Please join us in Cohen 436 for the Gender, Sexuality and Women's Studies (GSWS) Graduate Student Colloquium on Monday, December 2, from 12pm-1:30 pm with presentations from Juan Ariel Gómez (Hispanic Studies) and Tugce Ellialti (Sociology).
Juan Ariel Gómez (Hispanic Studies)
“Transvestite Temporalities and Latin American Fiction: Some Preliminary Remarks”
In this brief session I examine recent fictional accounts of transvestite subjectivities in relation to questions about temporality. Published in Argentina within the last five years, the novels, chronicles, and short fiction selected for one of my dissertation chapters evince a twofold temporal concern: narrative (or narratological) and subjective. I seek to discuss notions of queer temporalities as they are rearticulated in these different genres and voices by underscoring the ways in which narration depends on and reenacts temporal aspects in a diverse array of strategies, in particular the restoration of individual transvestite experiences in a genealogy (literary and critical) that has oftentimes rendered them as figural artifacts.
Tugce Ellialti (Sociology)
“‘Finding the Truth:’ Forensic Reports and the Medico-legal Discourse on Sexual Violence in Turkey”
In my dissertation research, I examine the institutional management of sexual violence cases in the wake of the recent reforms in civil and penal codes in Turkey. Instigated by the increasing visibility of sexual violence against women and how it is represented in public and political discourses on the one hand, and the general disappointment with the implementation of the new legal regulations on the other, this study investigates how sexual violence cases are handled by law enforcement officials, prosecutor offices, courts, and forensic medicine institutions. In my field research, I have done ethnographic observations in courts, in-depth interviews with prosecutors, judges, and lawyers, and archival research on case documents and legal texts. In my presentation, I will specifically focus on the forensic medicine institution, which has become an important institutional component of the judicial processes of sexual violence cases with the recent legal reforms. I will mainly address the following questions: How do state institutions construct, mobilize, and reproduce the medico-legal discourses and practices regarding sexual violence in the midst of social change? Why and in what ways the forensics has become a crucial part of sexual violence cases? What is the place and major function of forensic reports in the legal processing of these cases? How are these reports produced and what kinds of discourses of gender, sexuality, and violence underpin them? What are the legal and otherwise implications of the use of forensic reports as evidence in sexual assault cases for female survivors? These are crucial questions to consider as the particular types and forms of information that are produced and used as evidence for “what really happened” in these cases are central to our understanding of the administration of law in society in general, and, of how state institutions approach and manage issues of justice, equality, and violence against women in particular.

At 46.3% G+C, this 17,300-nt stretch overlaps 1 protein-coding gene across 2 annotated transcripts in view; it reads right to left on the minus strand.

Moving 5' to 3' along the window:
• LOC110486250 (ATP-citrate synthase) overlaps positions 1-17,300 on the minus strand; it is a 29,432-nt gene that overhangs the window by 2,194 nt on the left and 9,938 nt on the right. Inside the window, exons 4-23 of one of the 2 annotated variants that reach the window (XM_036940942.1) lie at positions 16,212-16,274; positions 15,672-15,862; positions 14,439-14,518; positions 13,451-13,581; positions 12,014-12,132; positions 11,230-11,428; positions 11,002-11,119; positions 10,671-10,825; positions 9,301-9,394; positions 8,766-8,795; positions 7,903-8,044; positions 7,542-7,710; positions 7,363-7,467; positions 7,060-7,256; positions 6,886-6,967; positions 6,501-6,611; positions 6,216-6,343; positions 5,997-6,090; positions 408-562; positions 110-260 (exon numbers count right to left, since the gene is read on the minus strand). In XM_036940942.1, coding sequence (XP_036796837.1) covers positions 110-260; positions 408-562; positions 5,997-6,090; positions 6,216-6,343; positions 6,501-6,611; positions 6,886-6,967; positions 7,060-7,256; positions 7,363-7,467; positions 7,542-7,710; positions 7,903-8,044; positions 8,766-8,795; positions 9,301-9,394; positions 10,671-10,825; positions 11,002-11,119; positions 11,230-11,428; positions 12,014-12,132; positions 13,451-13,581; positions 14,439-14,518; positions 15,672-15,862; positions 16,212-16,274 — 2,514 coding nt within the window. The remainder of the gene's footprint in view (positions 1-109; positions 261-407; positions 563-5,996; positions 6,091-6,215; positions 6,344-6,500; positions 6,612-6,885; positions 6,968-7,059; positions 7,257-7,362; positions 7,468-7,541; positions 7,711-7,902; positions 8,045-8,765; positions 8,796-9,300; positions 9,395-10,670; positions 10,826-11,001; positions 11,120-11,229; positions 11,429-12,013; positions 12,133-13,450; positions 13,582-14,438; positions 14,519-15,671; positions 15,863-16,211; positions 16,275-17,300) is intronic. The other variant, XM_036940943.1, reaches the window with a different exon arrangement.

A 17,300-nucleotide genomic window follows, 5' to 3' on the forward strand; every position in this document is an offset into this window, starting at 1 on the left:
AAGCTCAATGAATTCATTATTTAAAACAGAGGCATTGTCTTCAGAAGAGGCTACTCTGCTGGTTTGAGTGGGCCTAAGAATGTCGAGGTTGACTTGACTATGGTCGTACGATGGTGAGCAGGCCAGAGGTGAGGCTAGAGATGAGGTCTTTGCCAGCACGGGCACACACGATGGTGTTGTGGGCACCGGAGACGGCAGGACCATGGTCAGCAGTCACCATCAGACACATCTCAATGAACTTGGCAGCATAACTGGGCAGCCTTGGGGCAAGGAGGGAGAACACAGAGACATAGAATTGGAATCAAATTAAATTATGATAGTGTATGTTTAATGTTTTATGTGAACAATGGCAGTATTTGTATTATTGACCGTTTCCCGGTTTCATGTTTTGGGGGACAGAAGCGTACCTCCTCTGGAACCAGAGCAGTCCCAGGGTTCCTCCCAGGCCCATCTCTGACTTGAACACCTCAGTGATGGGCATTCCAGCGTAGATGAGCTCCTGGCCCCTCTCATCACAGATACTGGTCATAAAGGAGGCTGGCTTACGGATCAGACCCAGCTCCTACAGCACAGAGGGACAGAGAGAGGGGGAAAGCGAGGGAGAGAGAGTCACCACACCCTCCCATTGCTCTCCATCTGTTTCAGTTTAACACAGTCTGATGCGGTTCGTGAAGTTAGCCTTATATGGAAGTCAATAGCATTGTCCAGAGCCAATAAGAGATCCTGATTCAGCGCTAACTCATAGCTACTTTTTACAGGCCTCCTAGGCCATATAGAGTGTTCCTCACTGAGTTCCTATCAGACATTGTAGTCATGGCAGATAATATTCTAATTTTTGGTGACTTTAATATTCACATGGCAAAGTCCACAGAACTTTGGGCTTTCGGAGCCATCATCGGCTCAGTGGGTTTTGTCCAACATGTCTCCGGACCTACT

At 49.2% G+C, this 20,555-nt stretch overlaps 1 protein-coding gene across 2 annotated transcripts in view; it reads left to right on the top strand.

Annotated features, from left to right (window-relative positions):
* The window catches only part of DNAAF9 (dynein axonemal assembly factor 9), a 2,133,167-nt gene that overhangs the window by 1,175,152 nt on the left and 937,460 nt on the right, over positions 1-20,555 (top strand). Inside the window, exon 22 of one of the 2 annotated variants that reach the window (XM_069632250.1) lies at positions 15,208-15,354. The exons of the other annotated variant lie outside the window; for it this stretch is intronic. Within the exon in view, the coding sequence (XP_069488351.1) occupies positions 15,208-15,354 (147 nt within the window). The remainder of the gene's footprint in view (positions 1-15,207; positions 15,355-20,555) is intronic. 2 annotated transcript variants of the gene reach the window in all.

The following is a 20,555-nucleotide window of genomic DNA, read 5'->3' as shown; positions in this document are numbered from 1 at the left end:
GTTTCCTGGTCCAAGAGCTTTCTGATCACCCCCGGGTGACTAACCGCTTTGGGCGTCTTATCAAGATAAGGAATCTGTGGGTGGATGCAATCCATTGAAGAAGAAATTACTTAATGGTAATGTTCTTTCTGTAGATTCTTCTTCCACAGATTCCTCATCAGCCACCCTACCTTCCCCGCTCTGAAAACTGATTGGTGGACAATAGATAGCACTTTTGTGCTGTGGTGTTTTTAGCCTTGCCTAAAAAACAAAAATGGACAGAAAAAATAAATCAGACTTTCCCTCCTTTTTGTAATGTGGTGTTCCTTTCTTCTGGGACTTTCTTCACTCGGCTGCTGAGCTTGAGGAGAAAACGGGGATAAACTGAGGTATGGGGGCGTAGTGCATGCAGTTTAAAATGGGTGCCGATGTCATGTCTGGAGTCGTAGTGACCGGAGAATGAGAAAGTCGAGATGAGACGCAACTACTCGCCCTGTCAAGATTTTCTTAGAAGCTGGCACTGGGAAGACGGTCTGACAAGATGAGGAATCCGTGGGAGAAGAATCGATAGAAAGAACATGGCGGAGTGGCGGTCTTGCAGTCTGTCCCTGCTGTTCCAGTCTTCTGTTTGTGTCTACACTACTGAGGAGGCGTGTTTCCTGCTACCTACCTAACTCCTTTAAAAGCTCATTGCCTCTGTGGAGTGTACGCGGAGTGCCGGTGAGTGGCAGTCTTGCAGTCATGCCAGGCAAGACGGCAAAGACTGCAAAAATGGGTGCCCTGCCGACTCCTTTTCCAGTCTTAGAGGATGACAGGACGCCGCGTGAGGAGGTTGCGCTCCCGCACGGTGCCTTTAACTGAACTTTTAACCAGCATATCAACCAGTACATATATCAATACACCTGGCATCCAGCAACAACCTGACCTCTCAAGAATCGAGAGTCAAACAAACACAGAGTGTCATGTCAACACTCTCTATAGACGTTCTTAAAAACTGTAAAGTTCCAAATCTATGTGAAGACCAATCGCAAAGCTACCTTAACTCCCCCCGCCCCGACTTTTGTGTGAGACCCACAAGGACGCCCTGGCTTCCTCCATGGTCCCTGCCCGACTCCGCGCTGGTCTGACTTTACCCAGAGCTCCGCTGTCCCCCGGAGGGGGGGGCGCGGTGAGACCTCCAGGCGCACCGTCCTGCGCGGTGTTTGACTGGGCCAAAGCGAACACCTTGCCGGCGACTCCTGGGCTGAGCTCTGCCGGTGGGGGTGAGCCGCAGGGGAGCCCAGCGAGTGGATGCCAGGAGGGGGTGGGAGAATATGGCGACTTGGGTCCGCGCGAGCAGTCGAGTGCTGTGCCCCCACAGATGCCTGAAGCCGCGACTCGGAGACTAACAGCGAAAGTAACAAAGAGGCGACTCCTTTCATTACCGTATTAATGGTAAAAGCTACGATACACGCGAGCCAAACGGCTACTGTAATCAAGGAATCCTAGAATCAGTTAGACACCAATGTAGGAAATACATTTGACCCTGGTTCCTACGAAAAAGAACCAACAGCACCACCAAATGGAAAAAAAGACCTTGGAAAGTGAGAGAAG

This monthly interdisciplinary colloquium is open to graduate students working on all things women, gender, queer and sexuality studies. It allows graduate students to workshop parts of chapters, articles, essays, or practice conference papers and presentations. Please join us and participate in the discussion, and consider presenting your work at future colloquia! Many students have found this to be a friendly space to get feedback on their research. Email firstname.lastname@example.org if you are interested.
Lunch will be served, so please RSVP to email@example.com by Friday, November 29.